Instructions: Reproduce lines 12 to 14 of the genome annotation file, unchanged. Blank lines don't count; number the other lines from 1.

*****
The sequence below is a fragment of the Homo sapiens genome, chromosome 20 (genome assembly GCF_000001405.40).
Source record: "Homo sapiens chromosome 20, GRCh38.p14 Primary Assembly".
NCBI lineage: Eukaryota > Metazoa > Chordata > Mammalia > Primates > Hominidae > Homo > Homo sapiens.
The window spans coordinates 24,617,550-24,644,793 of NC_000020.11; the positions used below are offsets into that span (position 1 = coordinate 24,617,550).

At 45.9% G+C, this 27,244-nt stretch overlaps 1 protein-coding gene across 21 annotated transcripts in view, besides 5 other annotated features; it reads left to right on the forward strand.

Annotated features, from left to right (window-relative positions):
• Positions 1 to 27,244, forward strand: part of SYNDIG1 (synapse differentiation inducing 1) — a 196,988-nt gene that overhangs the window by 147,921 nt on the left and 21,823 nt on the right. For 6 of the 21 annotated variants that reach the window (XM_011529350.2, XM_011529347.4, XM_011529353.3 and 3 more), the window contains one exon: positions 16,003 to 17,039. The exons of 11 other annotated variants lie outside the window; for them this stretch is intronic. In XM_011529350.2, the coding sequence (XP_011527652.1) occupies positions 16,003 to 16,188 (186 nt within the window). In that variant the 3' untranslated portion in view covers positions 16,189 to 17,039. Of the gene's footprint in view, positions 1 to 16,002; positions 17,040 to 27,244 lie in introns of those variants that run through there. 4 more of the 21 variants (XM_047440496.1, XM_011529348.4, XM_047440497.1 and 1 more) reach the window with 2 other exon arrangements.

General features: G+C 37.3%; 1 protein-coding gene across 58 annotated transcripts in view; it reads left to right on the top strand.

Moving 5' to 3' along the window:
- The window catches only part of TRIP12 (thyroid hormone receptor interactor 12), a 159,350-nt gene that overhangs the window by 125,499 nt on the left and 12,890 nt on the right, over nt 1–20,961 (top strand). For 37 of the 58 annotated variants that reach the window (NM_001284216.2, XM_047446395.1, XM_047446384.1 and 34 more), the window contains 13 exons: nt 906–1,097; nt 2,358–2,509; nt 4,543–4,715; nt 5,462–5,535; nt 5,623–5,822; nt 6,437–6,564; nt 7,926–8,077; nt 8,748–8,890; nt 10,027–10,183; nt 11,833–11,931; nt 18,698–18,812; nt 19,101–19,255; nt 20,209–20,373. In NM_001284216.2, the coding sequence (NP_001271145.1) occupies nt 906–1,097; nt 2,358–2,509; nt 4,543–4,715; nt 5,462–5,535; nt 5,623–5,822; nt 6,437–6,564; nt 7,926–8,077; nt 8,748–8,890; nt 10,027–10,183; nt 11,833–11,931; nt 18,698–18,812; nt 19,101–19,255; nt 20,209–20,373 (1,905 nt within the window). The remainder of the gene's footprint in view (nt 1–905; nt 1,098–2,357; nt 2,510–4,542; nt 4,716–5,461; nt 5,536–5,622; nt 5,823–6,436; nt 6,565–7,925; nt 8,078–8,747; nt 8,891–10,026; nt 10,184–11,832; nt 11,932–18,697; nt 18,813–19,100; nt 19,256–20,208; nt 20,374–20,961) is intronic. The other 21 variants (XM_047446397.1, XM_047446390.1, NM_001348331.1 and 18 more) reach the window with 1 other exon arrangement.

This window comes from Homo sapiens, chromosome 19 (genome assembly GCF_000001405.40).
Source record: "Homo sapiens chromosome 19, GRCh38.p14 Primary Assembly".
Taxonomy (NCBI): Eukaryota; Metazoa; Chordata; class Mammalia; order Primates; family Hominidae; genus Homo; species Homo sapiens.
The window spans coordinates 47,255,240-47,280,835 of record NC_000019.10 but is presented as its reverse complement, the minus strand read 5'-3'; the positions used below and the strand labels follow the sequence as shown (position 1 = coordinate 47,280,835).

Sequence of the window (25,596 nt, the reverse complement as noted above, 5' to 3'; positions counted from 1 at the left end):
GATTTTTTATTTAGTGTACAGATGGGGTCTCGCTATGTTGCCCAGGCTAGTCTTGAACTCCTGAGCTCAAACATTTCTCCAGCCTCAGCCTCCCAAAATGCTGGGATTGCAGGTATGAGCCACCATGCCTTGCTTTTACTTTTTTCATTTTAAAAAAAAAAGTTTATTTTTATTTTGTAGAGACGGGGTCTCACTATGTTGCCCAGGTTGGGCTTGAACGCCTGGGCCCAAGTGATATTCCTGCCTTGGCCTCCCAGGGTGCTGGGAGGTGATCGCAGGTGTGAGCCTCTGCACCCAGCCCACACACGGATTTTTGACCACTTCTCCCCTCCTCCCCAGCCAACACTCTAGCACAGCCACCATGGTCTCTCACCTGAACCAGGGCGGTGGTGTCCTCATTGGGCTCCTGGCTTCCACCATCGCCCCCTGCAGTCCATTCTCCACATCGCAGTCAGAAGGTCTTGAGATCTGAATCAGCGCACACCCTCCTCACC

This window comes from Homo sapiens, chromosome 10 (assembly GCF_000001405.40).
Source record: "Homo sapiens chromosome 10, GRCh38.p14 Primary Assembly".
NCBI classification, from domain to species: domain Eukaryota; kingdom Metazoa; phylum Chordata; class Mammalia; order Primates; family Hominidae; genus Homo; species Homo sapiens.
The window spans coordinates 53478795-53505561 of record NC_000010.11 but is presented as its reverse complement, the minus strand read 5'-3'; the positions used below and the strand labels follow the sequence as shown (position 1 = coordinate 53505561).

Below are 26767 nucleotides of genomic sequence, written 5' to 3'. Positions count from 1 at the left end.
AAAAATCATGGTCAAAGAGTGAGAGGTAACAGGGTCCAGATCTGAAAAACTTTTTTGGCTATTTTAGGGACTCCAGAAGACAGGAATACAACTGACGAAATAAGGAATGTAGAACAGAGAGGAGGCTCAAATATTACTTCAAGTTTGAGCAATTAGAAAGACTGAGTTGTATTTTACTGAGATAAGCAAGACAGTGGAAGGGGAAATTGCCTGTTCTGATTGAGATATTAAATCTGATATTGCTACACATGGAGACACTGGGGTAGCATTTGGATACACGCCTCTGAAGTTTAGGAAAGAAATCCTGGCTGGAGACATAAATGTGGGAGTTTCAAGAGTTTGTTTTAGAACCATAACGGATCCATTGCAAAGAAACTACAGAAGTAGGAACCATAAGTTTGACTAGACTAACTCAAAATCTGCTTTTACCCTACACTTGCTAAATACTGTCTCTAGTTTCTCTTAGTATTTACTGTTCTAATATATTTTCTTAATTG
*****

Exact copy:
Source record: "Homo sapiens chromosome 19, GRCh38.p14 Primary Assembly".
Taxonomy (NCBI): Eukaryota; Metazoa; Chordata; class Mammalia; order Primates; family Hominidae; genus Homo; species Homo sapiens.
The window spans coordinates 47,255,240-47,280,835 of record NC_000019.10 but is presented as its reverse complement, the minus strand read 5'-3'; the positions used below and the strand labels follow the sequence as shown (position 1 = coordinate 47,280,835).